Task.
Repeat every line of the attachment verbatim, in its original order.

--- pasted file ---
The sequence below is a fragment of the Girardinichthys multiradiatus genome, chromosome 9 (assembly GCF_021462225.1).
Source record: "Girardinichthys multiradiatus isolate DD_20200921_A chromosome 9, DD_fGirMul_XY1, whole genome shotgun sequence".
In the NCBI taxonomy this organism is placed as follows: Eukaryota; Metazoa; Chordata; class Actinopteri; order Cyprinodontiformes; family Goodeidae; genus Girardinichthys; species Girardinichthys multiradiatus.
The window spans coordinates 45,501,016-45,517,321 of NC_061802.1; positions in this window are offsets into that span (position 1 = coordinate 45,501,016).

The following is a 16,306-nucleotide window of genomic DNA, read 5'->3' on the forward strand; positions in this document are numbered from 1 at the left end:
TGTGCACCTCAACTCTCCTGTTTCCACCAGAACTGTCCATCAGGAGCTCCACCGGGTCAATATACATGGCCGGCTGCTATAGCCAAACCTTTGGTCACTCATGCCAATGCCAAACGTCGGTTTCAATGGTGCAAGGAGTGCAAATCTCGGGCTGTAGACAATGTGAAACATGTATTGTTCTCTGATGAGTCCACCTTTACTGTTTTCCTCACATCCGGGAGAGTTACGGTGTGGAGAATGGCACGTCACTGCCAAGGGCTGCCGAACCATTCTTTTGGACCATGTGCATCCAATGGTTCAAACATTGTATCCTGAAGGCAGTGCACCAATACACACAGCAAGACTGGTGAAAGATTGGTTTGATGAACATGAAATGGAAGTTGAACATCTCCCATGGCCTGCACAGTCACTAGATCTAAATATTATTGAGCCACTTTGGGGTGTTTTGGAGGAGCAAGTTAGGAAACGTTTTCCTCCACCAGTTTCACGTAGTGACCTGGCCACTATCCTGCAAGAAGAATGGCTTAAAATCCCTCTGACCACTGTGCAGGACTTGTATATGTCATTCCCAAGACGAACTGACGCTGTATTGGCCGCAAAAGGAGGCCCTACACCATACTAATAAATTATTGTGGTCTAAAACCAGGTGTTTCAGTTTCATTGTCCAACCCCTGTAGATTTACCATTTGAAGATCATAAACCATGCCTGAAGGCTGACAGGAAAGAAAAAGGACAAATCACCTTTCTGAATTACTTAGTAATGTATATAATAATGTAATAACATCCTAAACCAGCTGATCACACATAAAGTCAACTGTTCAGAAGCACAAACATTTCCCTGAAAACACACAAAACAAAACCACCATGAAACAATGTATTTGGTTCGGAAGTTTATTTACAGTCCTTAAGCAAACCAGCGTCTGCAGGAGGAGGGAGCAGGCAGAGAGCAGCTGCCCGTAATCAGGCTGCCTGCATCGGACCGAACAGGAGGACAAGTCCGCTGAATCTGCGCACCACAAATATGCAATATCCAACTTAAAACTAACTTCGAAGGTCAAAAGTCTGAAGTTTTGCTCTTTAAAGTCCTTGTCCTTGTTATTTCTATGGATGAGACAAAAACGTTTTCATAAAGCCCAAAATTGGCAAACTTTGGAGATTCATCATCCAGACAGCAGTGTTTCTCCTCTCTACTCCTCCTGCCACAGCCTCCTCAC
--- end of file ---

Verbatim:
The sequence below is a fragment of the Girardinichthys multiradiatus genome, chromosome 9 (assembly GCF_021462225.1).
Source record: "Girardinichthys multiradiatus isolate DD_20200921_A chromosome 9, DD_fGirMul_XY1, whole genome shotgun sequence".
In the NCBI taxonomy this organism is placed as follows: Eukaryota; Metazoa; Chordata; class Actinopteri; order Cyprinodontiformes; family Goodeidae; genus Girardinichthys; species Girardinichthys multiradiatus.
The window spans coordinates 45,501,016-45,517,321 of NC_061802.1; positions in this window are offsets into that span (position 1 = coordinate 45,501,016).

The following is a 16,306-nucleotide window of genomic DNA, read 5'->3' on the forward strand; positions in this document are numbered from 1 at the left end:
TGTGCACCTCAACTCTCCTGTTTCCACCAGAACTGTCCATCAGGAGCTCCACCGGGTCAATATACATGGCCGGCTGCTATAGCCAAACCTTTGGTCACTCATGCCAATGCCAAACGTCGGTTTCAATGGTGCAAGGAGTGCAAATCTCGGGCTGTAGACAATGTGAAACATGTATTGTTCTCTGATGAGTCCACCTTTACTGTTTTCCTCACATCCGGGAGAGTTACGGTGTGGAGAATGGCACGTCACTGCCAAGGGCTGCCGAACCATTCTTTTGGACCATGTGCATCCAATGGTTCAAACATTGTATCCTGAAGGCAGTGCACCAATACACACAGCAAGACTGGTGAAAGATTGGTTTGATGAACATGAAATGGAAGTTGAACATCTCCCATGGCCTGCACAGTCACTAGATCTAAATATTATTGAGCCACTTTGGGGTGTTTTGGAGGAGCAAGTTAGGAAACGTTTTCCTCCACCAGTTTCACGTAGTGACCTGGCCACTATCCTGCAAGAAGAATGGCTTAAAATCCCTCTGACCACTGTGCAGGACTTGTATATGTCATTCCCAAGACGAACTGACGCTGTATTGGCCGCAAAAGGAGGCCCTACACCATACTAATAAATTATTGTGGTCTAAAACCAGGTGTTTCAGTTTCATTGTCCAACCCCTGTAGATTTACCATTTGAAGATCATAAACCATGCCTGAAGGCTGACAGGAAAGAAAAAGGACAAATCACCTTTCTGAATTACTTAGTAATGTATATAATAATGTAATAACATCCTAAACCAGCTGATCACACATAAAGTCAACTGTTCAGAAGCACAAACATTTCCCTGAAAACACACAAAACAAAACCACCATGAAACAATGTATTTGGTTCGGAAGTTTATTTACAGTCCTTAAGCAAACCAGCGTCTGCAGGAGGAGGGAGCAGGCAGAGAGCAGCTGCCCGTAATCAGGCTGCCTGCATCGGACCGAACAGGAGGACAAGTCCGCTGAATCTGCGCACCACAAATATGCAATATCCAACTTAAAACTAACTTCGAAGGTCAAAAGTCTGAAGTTTTGCTCTTTAAAGTCCTTGTCCTTGTTATTTCTATGGATGAGACAAAAACGTTTTCATAAAGCCCAAAATTGGCAAACTTTGGAGATTCATCATCCAGACAGCAGTGTTTCTCCTCTCTACTCCTCCTGCCACAGCCTCCTCAC